How to Fix Bike Gears That Won’t Shift

Bicycles are powered by a manual drivetrain that includes a shifter that controls the cogs, derailleur, and chain. This system is what allows your bike to move and lets you control your bike’s speed.

And how do you do that? Well, by shifting gears.

But what if your gears don’t work properly? And you don’t know what to do to get it back to optimal performance? That’s what this article is about because here, we’ll show you the right way on how to fix and adjust your gears to give you that smooth and lovely ride we all want.

How does gear shifting work?

Every bicycle has a drivetrain that includes a shifter. You can control this shifter by pressing it with your thumb back and forth.

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Every press means that it shifts gear and puts your chain either a step up or a step down through the cogs at the back, with the help of the moving derailleur. All these need to be set and aligned properly for it to work smoothly.

This can be done by adjusting it, or what is more commonly known as indexing. Unfortunately, these gears can easily be out of tune with one another, especially if you have a budget drivetrain. What do you do when this happens? Well, you adjust and index it.

Here’s how.

How to Properly Adjust Bike Gears

Step 1

Slowly move the position of the derailleur so that it won’t let the chain drop at the end-part of the cogs. Then shift the front derailleur into the smallest cog and gently wind the rear adjuster clockwise. Release the bolt of the cable mountain at the rear derailleur.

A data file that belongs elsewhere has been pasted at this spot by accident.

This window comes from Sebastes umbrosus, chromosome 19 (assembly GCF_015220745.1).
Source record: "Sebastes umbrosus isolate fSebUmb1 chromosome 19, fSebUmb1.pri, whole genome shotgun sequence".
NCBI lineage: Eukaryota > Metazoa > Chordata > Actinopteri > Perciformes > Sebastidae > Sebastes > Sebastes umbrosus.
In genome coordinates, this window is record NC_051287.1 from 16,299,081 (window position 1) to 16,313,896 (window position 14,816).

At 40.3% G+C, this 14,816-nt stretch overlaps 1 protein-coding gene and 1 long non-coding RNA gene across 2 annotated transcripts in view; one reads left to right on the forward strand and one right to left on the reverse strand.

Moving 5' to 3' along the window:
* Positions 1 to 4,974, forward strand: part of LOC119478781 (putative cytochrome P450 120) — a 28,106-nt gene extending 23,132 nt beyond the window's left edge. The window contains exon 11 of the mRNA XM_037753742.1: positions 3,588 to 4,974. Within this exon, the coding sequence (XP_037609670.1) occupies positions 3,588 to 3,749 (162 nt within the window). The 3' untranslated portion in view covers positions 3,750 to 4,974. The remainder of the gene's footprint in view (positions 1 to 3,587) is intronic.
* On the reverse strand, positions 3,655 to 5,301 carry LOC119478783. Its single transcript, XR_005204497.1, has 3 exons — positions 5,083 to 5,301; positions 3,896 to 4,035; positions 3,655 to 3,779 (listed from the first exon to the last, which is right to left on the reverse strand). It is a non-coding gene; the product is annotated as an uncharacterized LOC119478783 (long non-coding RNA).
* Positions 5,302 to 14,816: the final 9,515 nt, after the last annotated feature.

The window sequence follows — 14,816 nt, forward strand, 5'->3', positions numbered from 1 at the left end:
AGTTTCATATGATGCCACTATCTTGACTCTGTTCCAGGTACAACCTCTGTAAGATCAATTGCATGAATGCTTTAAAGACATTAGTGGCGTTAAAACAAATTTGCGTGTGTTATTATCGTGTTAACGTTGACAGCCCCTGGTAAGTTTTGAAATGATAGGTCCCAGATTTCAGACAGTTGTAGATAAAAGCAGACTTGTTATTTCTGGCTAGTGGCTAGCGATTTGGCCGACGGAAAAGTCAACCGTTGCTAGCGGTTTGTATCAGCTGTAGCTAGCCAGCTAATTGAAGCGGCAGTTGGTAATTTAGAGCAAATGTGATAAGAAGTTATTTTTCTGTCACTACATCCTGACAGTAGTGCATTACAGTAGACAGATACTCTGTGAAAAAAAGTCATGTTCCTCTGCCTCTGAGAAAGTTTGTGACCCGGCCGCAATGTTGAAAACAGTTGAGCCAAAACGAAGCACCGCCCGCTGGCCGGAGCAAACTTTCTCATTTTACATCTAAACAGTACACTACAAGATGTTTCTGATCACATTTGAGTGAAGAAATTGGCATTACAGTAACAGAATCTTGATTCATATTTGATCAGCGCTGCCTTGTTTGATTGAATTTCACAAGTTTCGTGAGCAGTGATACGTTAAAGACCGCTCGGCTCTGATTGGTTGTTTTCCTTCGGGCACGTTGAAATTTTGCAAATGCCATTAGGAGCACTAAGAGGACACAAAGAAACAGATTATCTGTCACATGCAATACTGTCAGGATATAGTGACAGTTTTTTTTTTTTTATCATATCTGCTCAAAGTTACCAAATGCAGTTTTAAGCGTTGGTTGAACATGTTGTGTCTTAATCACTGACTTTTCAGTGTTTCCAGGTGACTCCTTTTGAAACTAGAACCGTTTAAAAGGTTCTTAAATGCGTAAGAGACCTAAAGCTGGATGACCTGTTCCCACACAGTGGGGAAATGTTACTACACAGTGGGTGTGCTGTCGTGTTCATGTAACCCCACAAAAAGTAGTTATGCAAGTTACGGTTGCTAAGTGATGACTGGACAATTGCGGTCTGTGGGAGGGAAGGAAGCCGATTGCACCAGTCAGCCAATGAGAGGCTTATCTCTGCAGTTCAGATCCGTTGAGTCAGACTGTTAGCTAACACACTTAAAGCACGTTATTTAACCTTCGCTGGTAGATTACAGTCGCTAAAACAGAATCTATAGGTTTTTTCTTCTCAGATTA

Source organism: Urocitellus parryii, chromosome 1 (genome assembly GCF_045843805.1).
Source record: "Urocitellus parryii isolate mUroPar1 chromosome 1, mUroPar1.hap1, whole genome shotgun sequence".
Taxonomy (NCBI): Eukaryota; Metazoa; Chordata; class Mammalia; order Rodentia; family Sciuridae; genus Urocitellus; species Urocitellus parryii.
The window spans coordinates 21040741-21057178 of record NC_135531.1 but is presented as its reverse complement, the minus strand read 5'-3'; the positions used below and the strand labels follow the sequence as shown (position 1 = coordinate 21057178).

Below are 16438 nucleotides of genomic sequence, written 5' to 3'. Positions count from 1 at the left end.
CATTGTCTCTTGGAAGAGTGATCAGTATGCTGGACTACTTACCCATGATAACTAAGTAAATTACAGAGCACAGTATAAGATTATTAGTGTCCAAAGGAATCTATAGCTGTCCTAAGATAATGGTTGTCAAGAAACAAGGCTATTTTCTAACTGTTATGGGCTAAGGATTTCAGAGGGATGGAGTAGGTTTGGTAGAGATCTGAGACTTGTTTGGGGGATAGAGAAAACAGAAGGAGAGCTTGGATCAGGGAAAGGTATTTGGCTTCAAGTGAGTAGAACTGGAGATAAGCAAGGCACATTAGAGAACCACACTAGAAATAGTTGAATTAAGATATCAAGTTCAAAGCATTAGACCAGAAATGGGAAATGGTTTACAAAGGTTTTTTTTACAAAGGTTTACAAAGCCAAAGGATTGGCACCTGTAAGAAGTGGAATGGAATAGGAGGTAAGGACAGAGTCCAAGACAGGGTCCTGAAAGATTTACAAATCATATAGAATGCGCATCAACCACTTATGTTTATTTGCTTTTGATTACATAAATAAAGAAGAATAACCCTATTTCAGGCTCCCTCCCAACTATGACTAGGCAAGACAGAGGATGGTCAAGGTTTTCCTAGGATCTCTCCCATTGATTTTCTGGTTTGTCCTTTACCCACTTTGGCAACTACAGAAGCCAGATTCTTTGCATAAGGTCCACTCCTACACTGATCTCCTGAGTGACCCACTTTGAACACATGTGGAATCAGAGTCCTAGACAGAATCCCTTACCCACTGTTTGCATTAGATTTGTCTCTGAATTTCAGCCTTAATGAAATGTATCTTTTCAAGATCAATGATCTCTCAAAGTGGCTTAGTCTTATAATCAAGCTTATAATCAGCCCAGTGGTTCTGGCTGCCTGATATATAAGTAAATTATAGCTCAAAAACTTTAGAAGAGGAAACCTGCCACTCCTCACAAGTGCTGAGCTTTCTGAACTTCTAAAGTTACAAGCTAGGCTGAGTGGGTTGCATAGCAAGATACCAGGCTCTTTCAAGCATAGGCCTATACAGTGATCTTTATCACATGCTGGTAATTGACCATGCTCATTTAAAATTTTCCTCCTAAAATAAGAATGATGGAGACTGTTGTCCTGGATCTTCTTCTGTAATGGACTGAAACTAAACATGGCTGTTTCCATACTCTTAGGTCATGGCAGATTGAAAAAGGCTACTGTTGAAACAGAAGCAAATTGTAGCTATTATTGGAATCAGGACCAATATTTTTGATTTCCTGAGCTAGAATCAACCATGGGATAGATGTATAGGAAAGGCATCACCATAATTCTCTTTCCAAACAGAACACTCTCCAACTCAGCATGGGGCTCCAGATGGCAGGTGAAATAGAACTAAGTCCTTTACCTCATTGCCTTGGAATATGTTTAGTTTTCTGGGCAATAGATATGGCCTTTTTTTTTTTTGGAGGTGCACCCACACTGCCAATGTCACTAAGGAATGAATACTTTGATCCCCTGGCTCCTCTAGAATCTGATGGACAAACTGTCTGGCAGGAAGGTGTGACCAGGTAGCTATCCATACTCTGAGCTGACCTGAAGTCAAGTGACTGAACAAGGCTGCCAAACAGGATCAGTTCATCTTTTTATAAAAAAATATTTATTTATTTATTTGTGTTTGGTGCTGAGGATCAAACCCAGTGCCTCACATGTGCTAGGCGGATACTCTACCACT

Step 2

Now that the chain runs on the smallest cog, slowly pull the shifter cable and tighten it using the retention bolt. Double-check your front and rear derailleurs and make sure the gear cables are in the right rear gears. Give it a pedal and slowly push the rear derailleur until the chain goes to the smallest cog. Then stop pedaling. Retighten the retention bolt just enough to secure it in place.

Slowly pedal so that the chain returns to the smallest cog. Test it out by moving the shifter through the cassette.

If it doesn’t smoothly upshift, then increase the cable tension by adjusting the barrel adjuster with a quarter-turn counterclockwise. If it shifts too much, then reduce the cable tension and turn it back clockwise.

If it upshifts smoothly but downshifts slowly, the problem might be because of dirty or damaged inner cables and housing. This is also a common reason why a mountain bike gets a bent derailleur hanger. You can avoid this by lubricating or replacing the cables.

Step 3

Then shift the front derailleur to the smallest cog and the rear derailleur to the middle cog. This slackens the cable and winds the barrel adjuster.

Slowly release the cable retention bolt and remove the slack from the cable. Re-tighten it back using the retention bolt. Then shift to the outer ring. Adjust the barrel adjuster a half counterclockwise turn if shifting is still rough.

You can then repeat this process until the chain smoothly moves through the bigger chainring. Do this to prevent going to the local bike shop just to repair your derailleur hanger. Adjust it until you find the shifting to be in pristine performance.

How to Set Limit Screws

Step 1